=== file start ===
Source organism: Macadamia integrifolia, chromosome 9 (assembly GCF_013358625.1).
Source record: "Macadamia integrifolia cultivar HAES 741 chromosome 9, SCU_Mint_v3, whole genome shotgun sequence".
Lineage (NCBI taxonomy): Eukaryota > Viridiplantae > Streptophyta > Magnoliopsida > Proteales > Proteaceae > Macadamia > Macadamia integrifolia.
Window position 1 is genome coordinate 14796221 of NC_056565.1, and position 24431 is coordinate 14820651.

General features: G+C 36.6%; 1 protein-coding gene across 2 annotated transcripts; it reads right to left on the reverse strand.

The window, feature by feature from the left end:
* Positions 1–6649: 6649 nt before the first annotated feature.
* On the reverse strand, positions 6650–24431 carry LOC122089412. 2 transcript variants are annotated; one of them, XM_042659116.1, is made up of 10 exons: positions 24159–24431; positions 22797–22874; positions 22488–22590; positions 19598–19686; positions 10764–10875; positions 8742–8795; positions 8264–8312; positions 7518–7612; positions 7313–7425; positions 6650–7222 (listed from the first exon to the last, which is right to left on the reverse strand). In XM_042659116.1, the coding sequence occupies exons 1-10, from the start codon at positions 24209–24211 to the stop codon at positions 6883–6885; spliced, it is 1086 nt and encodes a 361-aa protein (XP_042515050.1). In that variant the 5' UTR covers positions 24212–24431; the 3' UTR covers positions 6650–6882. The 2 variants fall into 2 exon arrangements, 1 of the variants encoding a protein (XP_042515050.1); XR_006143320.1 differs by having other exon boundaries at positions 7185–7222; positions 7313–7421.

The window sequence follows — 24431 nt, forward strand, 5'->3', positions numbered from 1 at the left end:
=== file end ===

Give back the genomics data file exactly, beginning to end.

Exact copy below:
Source organism: Macadamia integrifolia, chromosome 9 (assembly GCF_013358625.1).
Source record: "Macadamia integrifolia cultivar HAES 741 chromosome 9, SCU_Mint_v3, whole genome shotgun sequence".
Lineage (NCBI taxonomy): Eukaryota > Viridiplantae > Streptophyta > Magnoliopsida > Proteales > Proteaceae > Macadamia > Macadamia integrifolia.
Window position 1 is genome coordinate 14796221 of NC_056565.1, and position 24431 is coordinate 14820651.

General features: G+C 36.6%; 1 protein-coding gene across 2 annotated transcripts; it reads right to left on the reverse strand.

The window, feature by feature from the left end:
* Positions 1–6649: 6649 nt before the first annotated feature.
* On the reverse strand, positions 6650–24431 carry LOC122089412. 2 transcript variants are annotated; one of them, XM_042659116.1, is made up of 10 exons: positions 24159–24431; positions 22797–22874; positions 22488–22590; positions 19598–19686; positions 10764–10875; positions 8742–8795; positions 8264–8312; positions 7518–7612; positions 7313–7425; positions 6650–7222 (listed from the first exon to the last, which is right to left on the reverse strand). In XM_042659116.1, the coding sequence occupies exons 1-10, from the start codon at positions 24209–24211 to the stop codon at positions 6883–6885; spliced, it is 1086 nt and encodes a 361-aa protein (XP_042515050.1). In that variant the 5' UTR covers positions 24212–24431; the 3' UTR covers positions 6650–6882. The 2 variants fall into 2 exon arrangements, 1 of the variants encoding a protein (XP_042515050.1); XR_006143320.1 differs by having other exon boundaries at positions 7185–7222; positions 7313–7421.

The window sequence follows — 24431 nt, forward strand, 5'->3', positions numbered from 1 at the left end: